The control environment consists of the governance and management functions and the attitudes, awareness and actions of the management about the internal control. Auditors may obtain an understanding of the control environments through the following elements.
1. Communication and enforcement of integrity and ethical values
It is important for the management to create and maintain honest, legal and ethical culture, and to communicate the entity’s ethical and behavioral standards to its employees through policy statements and codes of conduct, etc.
2. Commitment to competence
It is important that the management recruits competent staff who possess the required knowledge and skills at competent level to accomplish tasks.
3. Participation by those charged with governance
An entity’s control consciousness is influenced significantly by those charged with governance; therefore, their independence from management, experience and stature, extent of their involvement, as well as the appropriateness of their actions are extremely important.
4. Management’s philosophy and operating style
Management’s philosophy and operating style consists of a broad range of characteristics, such as management’s attitude to response to business risks, financial reporting, information processing, and accounting functions and personnel, etc. For example, does the targeted earning realistic? Does the management apply aggressive approach where alternative accounting principles or estimates are available? These management’s philosophy and operating style provide a picture to auditors about the management’s attitude about the internal control.
5. Organisational structure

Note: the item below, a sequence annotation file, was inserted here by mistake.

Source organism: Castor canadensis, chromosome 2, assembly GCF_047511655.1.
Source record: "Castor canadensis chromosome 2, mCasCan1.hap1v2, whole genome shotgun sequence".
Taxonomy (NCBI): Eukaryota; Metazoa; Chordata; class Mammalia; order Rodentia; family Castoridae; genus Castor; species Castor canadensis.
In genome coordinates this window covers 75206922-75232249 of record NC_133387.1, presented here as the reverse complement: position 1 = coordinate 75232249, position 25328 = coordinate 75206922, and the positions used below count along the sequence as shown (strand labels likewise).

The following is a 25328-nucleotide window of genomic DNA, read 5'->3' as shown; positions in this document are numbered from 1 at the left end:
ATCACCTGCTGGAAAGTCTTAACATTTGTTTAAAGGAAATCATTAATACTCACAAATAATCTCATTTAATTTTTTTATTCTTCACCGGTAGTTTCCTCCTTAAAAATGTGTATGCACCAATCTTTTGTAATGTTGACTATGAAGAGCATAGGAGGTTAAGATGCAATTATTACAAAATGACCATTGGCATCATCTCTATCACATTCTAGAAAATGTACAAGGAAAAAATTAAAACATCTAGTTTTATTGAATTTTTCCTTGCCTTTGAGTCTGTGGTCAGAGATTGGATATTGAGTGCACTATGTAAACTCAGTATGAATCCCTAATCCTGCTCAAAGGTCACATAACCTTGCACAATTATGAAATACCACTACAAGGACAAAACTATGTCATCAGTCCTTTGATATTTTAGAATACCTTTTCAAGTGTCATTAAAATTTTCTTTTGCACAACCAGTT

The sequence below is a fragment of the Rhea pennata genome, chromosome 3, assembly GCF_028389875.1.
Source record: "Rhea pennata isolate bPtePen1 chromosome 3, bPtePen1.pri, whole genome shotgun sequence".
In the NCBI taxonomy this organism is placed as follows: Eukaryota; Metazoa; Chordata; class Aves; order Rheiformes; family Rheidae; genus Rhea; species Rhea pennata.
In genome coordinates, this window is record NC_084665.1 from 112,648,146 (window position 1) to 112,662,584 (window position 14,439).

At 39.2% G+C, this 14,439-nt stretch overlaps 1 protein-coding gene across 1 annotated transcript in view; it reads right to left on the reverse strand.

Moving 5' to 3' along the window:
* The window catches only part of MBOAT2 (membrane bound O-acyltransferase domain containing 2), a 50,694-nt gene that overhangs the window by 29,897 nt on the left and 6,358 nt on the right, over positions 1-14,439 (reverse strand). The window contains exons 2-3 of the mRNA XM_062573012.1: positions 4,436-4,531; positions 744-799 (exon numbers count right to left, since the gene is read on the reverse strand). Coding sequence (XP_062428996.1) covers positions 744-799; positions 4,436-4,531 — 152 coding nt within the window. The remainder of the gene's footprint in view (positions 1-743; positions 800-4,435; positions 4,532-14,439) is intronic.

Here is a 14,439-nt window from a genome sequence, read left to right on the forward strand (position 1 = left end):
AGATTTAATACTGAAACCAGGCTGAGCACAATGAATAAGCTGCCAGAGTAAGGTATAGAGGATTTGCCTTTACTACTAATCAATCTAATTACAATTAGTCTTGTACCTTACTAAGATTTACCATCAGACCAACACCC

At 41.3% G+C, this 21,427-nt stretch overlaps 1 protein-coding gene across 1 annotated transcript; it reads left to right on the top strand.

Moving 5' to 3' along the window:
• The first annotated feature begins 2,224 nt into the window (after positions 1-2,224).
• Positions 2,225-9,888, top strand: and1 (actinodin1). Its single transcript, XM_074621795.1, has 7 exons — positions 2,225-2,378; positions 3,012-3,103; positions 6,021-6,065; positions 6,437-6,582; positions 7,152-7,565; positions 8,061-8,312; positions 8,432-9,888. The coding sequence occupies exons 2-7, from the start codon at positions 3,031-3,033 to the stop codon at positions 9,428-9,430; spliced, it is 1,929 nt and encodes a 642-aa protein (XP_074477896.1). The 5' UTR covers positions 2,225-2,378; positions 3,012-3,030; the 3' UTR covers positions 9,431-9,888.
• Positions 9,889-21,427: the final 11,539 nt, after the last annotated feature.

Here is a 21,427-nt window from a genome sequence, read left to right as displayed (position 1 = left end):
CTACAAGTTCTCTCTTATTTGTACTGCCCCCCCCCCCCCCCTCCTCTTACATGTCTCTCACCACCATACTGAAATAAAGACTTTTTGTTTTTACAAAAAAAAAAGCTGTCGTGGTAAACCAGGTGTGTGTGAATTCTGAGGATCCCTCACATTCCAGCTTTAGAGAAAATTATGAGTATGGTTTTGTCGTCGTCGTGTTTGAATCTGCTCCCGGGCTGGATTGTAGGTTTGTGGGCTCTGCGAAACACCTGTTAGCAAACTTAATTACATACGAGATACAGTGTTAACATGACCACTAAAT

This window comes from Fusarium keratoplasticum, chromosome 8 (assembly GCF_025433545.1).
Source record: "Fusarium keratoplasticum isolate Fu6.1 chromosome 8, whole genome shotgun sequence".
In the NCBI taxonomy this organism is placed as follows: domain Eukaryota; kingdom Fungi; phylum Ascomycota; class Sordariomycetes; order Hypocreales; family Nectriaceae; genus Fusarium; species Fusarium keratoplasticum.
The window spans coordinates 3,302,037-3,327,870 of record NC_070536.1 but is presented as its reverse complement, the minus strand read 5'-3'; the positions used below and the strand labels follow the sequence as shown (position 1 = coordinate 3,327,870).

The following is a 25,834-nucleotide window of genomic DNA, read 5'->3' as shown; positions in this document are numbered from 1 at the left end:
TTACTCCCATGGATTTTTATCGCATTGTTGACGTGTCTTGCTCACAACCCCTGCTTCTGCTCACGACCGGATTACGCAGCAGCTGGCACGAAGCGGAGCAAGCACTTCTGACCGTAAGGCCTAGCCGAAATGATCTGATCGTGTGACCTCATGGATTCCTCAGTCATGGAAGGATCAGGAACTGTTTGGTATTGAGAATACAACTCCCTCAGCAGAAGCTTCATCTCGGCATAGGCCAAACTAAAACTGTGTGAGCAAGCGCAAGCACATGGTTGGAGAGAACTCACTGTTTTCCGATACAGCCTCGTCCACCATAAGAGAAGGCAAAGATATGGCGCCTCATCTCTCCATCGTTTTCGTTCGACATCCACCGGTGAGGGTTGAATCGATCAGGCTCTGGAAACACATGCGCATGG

The organisational structure provides the framework on how the entity’s activities are planned, implemented, controlled and reviewed.
6. Assignment of authority and responsibility
With the established organisational structure or framework, key areas of authority and reporting lines should then be defined. The assignment of authority and responsibility include the personnel that make appropriate policies and assign resources to staff to carry out the duties. Auditors may perceive the implementation of internal controls through the understanding of the organisational structure and the reporting relationships.
7. Human resources policies and practices
Human resources policies and practices generally refer to recruitment, orientation, training, evaluation, counselling, promotion, compensation and remedial actions. For example, an entity should establish policies to recruit individuals based on their educational background, previous work experience, and other relevant attributes. Next, classroom and on-the-job training should be provided to the newly recruited staff. Appropriate training is also available to existing staff to keep themselves updated. Performance evaluation should be conducted periodically to review the staff performance and provide comments and feedback to staff on how to improve themselves and further develop their potential and promote to the next level by accepting more responsibilities and, in turn, receiving competitive compensation and benefits.
With the ISA 315 (Revised), external auditors are now required to make inquiries of the internal audit function to identify and assess risks of material misstatement. Auditors may refer to the management’s responses of the identified deficiencies of the internal controls and determine whether the management has taken appropriate actions to tackle the problems properly. Besides inquiries of the internal audit function, auditors may collect audit evidence of the control environment through observation on how the employees perform their duties, inspection of the documents, and analytical procedures. After obtaining the audit evidence of the control environment, auditors may then assess the risks of material misstatement.
Entity’s risk assessment process